An increase in traffic and noise in Old Town Bluffton has dominated discussion among seven candidates vying for two empty Town Council seats.
While the hopefuls agree on the need to nurse the May River back to health and create more local jobs, parking problems and late-night noise on Calhoun Street has provided the best glimpse into the decisions each candidate would make if chosen in the Nov. 5 election.
The candidate list includes many faces familiar to Bluffton town government. Only one has never run for council before.
Candidates include incumbents Oliver Brown and Michael Raymond, and challengers Gary Bensch, husband of Beaufort County Councilwoman Cynthia Bensch; former Councilman Fred Hamilton; Garfield Moss, who ran unsuccessfully for council in 2008; Larry Toomer, who ran unsuccessfully for council in 2005; and former Councilman Charlie Wetmore.
For four months, Town Council has fielded complaints from Calhoun Street residents and business owners about traffic and noise.
At an Oct. 17 forum, Brown said the council has heeded the calls for action. He pointed to the panel's decision to paint no-parking zones in front of mailboxes, driveways and fire hydrants on the road between Bridge Street and May River Road. The town also plans to put a four-way stop at the intersection of Calhoun and Lawrence streets,
Brown also said he'd support a noise ordinance that would prohibit amplified music after 10 p.m.
"We're listening, and something will be done," he said.
Raymond maintains the problems are a product of economic growth in the historic district.
"Guess what? People have discovered us. We are the victims of our own success," he said at the forum.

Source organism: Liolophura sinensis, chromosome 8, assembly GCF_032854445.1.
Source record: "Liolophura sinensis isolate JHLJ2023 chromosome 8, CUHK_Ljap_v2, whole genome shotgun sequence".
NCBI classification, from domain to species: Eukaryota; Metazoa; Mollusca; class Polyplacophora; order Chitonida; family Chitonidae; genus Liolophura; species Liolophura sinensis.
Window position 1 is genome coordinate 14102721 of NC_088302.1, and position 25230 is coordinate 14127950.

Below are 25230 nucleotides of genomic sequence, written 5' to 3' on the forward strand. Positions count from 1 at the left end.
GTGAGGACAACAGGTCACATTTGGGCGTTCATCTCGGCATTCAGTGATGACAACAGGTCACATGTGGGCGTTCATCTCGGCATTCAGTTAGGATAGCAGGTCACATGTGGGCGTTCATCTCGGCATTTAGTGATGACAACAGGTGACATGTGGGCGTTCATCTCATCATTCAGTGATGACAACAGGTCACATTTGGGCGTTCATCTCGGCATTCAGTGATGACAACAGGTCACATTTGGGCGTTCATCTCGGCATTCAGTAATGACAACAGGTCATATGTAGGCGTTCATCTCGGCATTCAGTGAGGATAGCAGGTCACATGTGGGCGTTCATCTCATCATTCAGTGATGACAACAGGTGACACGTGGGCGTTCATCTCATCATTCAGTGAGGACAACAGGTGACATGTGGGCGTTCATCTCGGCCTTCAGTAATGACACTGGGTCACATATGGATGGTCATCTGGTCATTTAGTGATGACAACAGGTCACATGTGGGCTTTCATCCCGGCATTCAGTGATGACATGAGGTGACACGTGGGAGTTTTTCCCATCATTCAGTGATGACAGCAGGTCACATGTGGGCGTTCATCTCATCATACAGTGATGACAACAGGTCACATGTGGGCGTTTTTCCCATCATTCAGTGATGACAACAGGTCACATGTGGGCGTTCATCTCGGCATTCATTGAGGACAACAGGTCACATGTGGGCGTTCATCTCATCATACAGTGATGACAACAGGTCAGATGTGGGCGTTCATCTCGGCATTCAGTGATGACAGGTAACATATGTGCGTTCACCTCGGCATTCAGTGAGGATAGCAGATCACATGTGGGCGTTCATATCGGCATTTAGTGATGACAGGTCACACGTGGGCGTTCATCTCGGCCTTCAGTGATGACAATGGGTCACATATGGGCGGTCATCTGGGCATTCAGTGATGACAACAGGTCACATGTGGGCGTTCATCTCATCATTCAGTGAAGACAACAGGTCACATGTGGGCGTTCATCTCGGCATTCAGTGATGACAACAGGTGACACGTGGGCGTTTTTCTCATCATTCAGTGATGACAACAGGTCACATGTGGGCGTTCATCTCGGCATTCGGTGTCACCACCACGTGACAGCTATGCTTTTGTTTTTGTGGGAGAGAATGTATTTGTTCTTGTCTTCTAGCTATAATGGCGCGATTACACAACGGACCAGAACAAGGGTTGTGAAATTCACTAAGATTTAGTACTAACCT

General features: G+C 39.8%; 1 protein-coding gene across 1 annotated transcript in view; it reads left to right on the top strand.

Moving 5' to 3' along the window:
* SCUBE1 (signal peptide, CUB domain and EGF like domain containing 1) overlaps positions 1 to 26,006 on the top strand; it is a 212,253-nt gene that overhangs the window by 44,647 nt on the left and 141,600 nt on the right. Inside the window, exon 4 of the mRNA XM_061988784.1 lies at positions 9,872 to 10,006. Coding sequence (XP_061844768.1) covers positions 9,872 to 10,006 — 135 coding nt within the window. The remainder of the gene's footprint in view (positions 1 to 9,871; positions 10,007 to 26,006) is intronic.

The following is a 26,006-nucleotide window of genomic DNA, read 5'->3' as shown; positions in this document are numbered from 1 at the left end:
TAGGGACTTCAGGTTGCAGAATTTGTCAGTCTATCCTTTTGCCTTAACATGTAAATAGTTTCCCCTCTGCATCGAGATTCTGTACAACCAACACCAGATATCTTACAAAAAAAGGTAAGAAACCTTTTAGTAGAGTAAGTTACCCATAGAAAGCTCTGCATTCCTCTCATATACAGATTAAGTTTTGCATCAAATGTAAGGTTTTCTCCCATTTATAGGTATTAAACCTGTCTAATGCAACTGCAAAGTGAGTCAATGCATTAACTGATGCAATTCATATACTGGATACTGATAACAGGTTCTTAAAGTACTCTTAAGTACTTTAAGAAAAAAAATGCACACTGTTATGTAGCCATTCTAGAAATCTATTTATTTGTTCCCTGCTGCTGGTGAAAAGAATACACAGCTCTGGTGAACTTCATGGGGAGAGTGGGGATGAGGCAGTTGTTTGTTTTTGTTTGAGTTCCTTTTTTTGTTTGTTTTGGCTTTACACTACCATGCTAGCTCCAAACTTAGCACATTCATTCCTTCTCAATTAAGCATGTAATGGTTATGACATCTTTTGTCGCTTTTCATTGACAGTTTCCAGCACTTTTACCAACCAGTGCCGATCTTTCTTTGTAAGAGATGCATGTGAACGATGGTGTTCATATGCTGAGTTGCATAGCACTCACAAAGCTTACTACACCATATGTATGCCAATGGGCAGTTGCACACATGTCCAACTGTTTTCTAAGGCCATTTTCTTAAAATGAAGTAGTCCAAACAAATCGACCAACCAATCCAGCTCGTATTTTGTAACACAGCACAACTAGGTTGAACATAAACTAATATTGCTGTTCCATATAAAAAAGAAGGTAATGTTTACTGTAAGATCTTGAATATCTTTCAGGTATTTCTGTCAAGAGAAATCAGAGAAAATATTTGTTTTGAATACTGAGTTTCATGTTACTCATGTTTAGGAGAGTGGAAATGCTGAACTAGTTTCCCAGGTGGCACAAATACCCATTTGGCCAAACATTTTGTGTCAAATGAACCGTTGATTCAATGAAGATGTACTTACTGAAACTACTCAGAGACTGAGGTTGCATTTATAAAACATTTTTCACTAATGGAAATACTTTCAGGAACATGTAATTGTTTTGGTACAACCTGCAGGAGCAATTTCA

Like Brown, he championed council's parking solution.
But Raymond, who plays live music in Old Town, said more studies need to be done before the noise ordinance is changed.
At an Oct. 25 forum, Bensch said he'd support an ordinance to end outdoor amplified music after 9 p.m. on weekdays and 10 p.m. on weekends.
"This will not go away until deliberate changes are made," he said. "It appears to be a festering problem that requires council to be aggressive."
Hamilton has praised the town's decision to paint no-parking zones on Calhoun Street, but he wants money from accommodations tax to go toward paving a public parking lot.
He also said council must act on the late-night noise at restaurants along the street.
"This is a mixed-use community, a live-and-work community," he said. "We must find a way for them to coexist."
Moss has said the town had planned for the street to be the heart of the historic district, but not subject to the late-night noise and parking overflow.
"It's a simple issue," he said. "If the residents on Calhoun and Lawrence streets knew things would be this destructive and noisy," they would never supported the new development.
He added that he would lease to the town five acres of his Old Town property to accommodate public parking.
Toomer has suggested the town pave additional parking, and wants to add a decibel reading to the noise ordinance to make it more enforceable.
"Music doesn't need to be heard from two miles away for everyone to have fun," he said. "But the change has got to be done in a way that's fair to business."
Wetmore would also amend the noise ordinance to place limits on the decibel level of amplified music. He has also vouched for striping individual parking spots on Calhoun Street, something the council declined to do at its meeting earlier this month.
"No matter what, something should be done," he said at the Oct. 17 forum. "We're at a crossroads, and we need clear direction on what to do."
Follow reporter Dan Burley on Twitter at twitter.com/IPBG_Dan.